Photo Size: 8X10
Screen Viewing: 72 dpi
Printing: 200 dpi
Archiving/Editing: 600 dpi
As you can see from the above table, the higher the resolution, the larger the file size will be.
The various resolutions
depend on the application of the image. Image applications can generally be classified in
three broad categories: screen viewing (including Web pictures and e-mail attachments), printing, and archiving/editing.
A picture scanned at 100 percent at 72 or 75 dpi will appear on a
monitor very close to the picture's original size because monitors typically display
at 72 dpi.
Selecting higher resolutions for color images increases file size while not increasing quality. If you double the resolution, the file size quadruples. Large file sizes can prevent you from doing certain tasks, such as e-mailing, or can take up too much space on your
computer's drive or use up system resources (RAM). In addition, extremely large file
sizes are not recommended because of distortion and "noise" caused
when trying to compress too much image information into a space
insufficient to display it.
exception is when you are scanning small images or images that
you will edit. In these instances scan at 600 dpi or higher. Most graphics programs
will allow you to crop and enhance an image in various ways; as well as let you change the resolution and resize, plus save the edited
image in a format of your choice. By working with an image at 600 dpi or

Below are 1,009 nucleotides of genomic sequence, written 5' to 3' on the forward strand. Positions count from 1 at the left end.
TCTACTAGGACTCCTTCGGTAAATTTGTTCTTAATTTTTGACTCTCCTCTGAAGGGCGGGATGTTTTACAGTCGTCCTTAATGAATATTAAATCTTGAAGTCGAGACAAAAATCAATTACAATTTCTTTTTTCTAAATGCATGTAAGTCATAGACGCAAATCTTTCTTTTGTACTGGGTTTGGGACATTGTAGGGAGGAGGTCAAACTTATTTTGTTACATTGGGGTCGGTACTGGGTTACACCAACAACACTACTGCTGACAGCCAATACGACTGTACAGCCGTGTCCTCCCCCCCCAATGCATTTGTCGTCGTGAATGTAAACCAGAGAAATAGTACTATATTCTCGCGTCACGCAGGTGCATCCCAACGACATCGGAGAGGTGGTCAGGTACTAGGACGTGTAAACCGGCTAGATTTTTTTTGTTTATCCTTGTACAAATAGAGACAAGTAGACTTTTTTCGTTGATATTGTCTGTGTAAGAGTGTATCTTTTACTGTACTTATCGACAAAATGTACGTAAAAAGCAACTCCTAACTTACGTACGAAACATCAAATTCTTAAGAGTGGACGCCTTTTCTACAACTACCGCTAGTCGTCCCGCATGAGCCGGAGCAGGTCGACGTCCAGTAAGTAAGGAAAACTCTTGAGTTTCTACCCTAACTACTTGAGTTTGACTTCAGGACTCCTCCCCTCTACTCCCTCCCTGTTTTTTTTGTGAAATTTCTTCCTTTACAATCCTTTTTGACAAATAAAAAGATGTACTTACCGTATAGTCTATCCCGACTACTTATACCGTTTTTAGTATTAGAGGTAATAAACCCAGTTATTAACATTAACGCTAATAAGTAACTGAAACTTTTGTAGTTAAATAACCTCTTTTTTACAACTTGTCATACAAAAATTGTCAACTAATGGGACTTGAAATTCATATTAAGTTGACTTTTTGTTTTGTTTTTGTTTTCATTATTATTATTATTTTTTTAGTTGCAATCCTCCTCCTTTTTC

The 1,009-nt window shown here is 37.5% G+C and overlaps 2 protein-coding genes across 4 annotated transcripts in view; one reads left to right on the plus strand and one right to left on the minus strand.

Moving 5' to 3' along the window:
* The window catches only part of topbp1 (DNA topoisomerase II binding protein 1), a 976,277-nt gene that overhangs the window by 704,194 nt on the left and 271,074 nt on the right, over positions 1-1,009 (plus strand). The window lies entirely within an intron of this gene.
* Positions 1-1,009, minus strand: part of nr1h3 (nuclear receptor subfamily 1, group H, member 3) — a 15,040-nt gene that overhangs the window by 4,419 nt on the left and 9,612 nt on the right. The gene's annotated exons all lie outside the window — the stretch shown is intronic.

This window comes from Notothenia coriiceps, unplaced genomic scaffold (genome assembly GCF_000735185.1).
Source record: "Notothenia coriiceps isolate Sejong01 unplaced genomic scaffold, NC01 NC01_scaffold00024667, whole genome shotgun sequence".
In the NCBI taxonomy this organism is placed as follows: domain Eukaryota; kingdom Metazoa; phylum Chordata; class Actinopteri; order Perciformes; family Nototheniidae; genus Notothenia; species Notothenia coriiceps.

little or no detail will be lost in the final product.
Print resolution is another matter because the rules for a monitor
don't apply. If you adjust scanning resolution for a print job, choose
a resolution no higher than the capabilities of the printer and one appropriate for the type of scanned image. For example, to print on a 600 dpi printer, choose 600 for black and white bitmap images, but choose only 200 for color or grayscale images. These resolutions produce optimal quality while keeping file sizes small.
Check the scanner manufacturer's recommendations if you have questions.
Please refer to the following table, which summarizes common file applications matched to
.tif, .bmp, .png
.tif, .bmp, .png, .jpg, .gif
.jpg, .gif, .png
OCR and FAX
.tif, .bmp, .png
Editing, Enlarging and Reducing
.tif, .bmp, .png
.tif, .bmp, .png
The third factor to consider is the dimensions of the image in dots per inch or dpi. (For sake of discussion, consider dpi the same as
pixels .) For example, when including pictures in Web pages, Legacy offers picture size options of Small, Medium and Large. Large pictures display 200 pixels
wide. Unless there are overriding factors, you may wish to reduce any pictures to 200 pixels